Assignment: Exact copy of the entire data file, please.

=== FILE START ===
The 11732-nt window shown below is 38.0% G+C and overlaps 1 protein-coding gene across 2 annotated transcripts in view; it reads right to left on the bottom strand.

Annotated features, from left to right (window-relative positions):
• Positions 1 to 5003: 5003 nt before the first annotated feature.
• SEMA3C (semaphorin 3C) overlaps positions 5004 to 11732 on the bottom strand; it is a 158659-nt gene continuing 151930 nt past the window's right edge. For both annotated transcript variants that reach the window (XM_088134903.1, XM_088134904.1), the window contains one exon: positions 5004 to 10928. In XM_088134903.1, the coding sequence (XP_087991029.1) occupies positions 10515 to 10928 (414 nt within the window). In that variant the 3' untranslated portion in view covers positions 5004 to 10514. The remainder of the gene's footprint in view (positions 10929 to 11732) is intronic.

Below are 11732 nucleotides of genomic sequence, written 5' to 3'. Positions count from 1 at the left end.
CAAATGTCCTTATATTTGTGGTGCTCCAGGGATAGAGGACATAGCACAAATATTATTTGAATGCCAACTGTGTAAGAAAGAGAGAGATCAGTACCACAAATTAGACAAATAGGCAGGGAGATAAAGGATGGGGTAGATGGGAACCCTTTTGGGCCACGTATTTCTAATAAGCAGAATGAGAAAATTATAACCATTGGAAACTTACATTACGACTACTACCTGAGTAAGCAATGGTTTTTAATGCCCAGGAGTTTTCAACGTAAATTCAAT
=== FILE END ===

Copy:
The 11732-nt window shown below is 38.0% G+C and overlaps 1 protein-coding gene across 2 annotated transcripts in view; it reads right to left on the bottom strand.

Annotated features, from left to right (window-relative positions):
• Positions 1 to 5003: 5003 nt before the first annotated feature.
• SEMA3C (semaphorin 3C) overlaps positions 5004 to 11732 on the bottom strand; it is a 158659-nt gene continuing 151930 nt past the window's right edge. For both annotated transcript variants that reach the window (XM_088134903.1, XM_088134904.1), the window contains one exon: positions 5004 to 10928. In XM_088134903.1, the coding sequence (XP_087991029.1) occupies positions 10515 to 10928 (414 nt within the window). In that variant the 3' untranslated portion in view covers positions 5004 to 10514. The remainder of the gene's footprint in view (positions 10929 to 11732) is intronic.

Below are 11732 nucleotides of genomic sequence, written 5' to 3'. Positions count from 1 at the left end.
CAAATGTCCTTATATTTGTGGTGCTCCAGGGATAGAGGACATAGCACAAATATTATTTGAATGCCAACTGTGTAAGAAAGAGAGAGATCAGTACCACAAATTAGACAAATAGGCAGGGAGATAAAGGATGGGGTAGATGGGAACCCTTTTGGGCCACGTATTTCTAATAAGCAGAATGAGAAAATTATAACCATTGGAAACTTACATTACGACTACTACCTGAGTAAGCAATGGTTTTTAATGCCCAGGAGTTTTCAACGTAAATTCAAT